Voter ID Critics Barking Up the Wrong Tree in the Peach State

iStock_000021508253XSmallAs the elections approach, the fraud enablers over at the Brennan Center for Justice appear to be celebrating the success of their race mongering campaign against commonsense and overwhelmingly popular polling place protections.

Even though they misguidedly think that they are protecting those they perceive to be meek, there is proof the act of asking a prospective voter to show ID before receiving something as important as a ballot is not flummoxing black America.

In fact, black voters in Georgia are voting in what is shaping up to be a record rate despite a strict voter ID law in that state.  This participation record is set to be broken for the second presidential election in a row.

A recent Washington Postblog entry quotes Wendy Weiser and Diana Kasdan of the Brennan Center crowing about how challenges to some state-level voter ID laws — egged on and provided with ample propaganda by the Brennan Center — will prevent their enforcement in the 2012 elections.  The pair write: “For the overwhelming majority of those whose rights were most at risk, the ability to vote will not be at issue on November 6th.”

In the grand scheme of things, it’s not exactly a win for opponents of voter integrity rules.  Laws passed in Pennsylvania and South Carolina, for instance, were found to be legal.  The victory for the opposition is that they were able to run out the clock with their challenges.  Judges ruled that — even though the laws were not invalidated — there is not enough time left to allow for their enforcement in November.  Still more cases have yet to be decided.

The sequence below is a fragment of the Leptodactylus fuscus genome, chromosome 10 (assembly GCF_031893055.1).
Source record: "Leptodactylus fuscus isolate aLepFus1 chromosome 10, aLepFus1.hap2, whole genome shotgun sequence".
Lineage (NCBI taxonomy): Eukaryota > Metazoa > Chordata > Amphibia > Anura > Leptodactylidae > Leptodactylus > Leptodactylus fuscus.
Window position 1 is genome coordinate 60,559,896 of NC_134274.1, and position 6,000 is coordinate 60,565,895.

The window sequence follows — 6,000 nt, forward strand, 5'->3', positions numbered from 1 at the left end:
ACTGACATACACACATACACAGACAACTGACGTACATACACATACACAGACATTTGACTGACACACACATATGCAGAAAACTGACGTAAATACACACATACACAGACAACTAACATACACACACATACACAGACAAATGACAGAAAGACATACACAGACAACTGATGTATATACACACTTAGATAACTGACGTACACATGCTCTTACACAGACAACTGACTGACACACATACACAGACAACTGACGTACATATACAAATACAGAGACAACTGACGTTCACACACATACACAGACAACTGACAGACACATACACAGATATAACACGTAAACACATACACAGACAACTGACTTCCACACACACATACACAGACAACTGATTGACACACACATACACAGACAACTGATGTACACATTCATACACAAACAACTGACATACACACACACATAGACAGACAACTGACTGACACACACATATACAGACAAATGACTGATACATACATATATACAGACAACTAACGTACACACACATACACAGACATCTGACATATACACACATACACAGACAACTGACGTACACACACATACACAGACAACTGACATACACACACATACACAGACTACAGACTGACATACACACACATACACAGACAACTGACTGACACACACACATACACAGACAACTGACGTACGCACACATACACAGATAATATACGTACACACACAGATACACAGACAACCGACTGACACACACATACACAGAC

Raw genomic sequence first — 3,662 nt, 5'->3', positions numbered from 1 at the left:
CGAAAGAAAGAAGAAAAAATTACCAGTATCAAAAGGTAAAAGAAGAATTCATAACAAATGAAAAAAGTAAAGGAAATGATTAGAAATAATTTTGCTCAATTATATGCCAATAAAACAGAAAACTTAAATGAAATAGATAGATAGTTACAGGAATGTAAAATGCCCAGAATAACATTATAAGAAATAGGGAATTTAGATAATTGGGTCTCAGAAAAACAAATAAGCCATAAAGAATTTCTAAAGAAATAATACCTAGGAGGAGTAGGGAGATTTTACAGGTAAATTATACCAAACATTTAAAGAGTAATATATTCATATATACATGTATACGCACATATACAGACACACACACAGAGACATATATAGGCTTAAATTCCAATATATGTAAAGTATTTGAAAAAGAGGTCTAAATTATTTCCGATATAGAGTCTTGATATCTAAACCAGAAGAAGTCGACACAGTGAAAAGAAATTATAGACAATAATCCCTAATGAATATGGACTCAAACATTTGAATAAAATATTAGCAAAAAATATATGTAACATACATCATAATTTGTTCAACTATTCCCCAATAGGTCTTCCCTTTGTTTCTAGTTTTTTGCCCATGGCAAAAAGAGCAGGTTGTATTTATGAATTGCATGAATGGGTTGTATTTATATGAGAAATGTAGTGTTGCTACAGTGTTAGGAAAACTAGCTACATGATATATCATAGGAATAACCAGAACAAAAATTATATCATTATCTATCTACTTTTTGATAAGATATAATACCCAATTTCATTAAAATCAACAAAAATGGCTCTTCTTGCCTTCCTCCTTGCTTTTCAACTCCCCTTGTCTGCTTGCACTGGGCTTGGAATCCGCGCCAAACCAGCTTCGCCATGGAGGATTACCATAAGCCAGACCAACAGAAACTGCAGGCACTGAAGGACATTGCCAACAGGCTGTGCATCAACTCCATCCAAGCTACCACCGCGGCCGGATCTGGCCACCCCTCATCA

Additionally, Virginia and New Hampshire have voter ID laws that were enacted and are being enforced during this election season.

Clearly, even though the champagne may be flowing at the Brennan Center, the long-term trend is for more ID, more enforcement and more security that the electoral process will be free of fraud.

So the tall tales told by the Brennan Center and other foes of ballot safeguards had at least a short-term effect.  The validity of their claims?  That’s another story.

At the core of the Brennan Center staffers’ opposition is the mantra that minorities, seniors, youth, the transgendered and whatever identity group they need to drag into the argument will be disfranchised by having to show proof they are who they claim to be when the show up to vote.

For some reason, the everyday need for ID escapes these people, and they apparently lack the ability to get an ID without experiencing great hardship.

If only, for the Brennan Center’s sake, this was true.  That’s where Georgia should be weighing heavy on their minds.

Black voters in Georgia are voting early at a higher level than ever before — and the ID requirement appears to not be any imposition whatsoever.

According to the Atlanta Journal-Constitution, over 750,000 Georgians voted as of October 26.  Of those voters, 33 percent were black.  In 2008, the black participation rate was a then-record 30 percent.  This is despite the ID requirement!

Almost with sadness, the Atlanta Black Star reported on this doubled-edged sword of good news:

[T]he turnout by black voters in this election might provide Republicans with evidence that the new laws didn’t stifle black turnout.

One person this was not news to is George Secretary of State Brian Kemp (R), who told Georgia Trend magazine last August:

Our [voter ID] law has been in place since 2006, and we’ve been using it since 2007.  When you compare the ’04 presidential elections to ’08, then the ’06 governor’s election to 2010, the minority participation went up astronomically…  Stories about suppression — that’s just not the case.  There are big increases.

It’s a shame that there are so many who either don’t realize — or likely don’t want to realize — that the argument that minorities risk disfranchisement is a myth… and a condescending one at that.

Consider the media reports by the Atlanta Black Star and the Georgia Tipsheet web site that cite a report published by the Black Youth Project that suggests over 73,000 young, black Georgians won’t be able to vote in 2012 because of the state’s voter ID laws.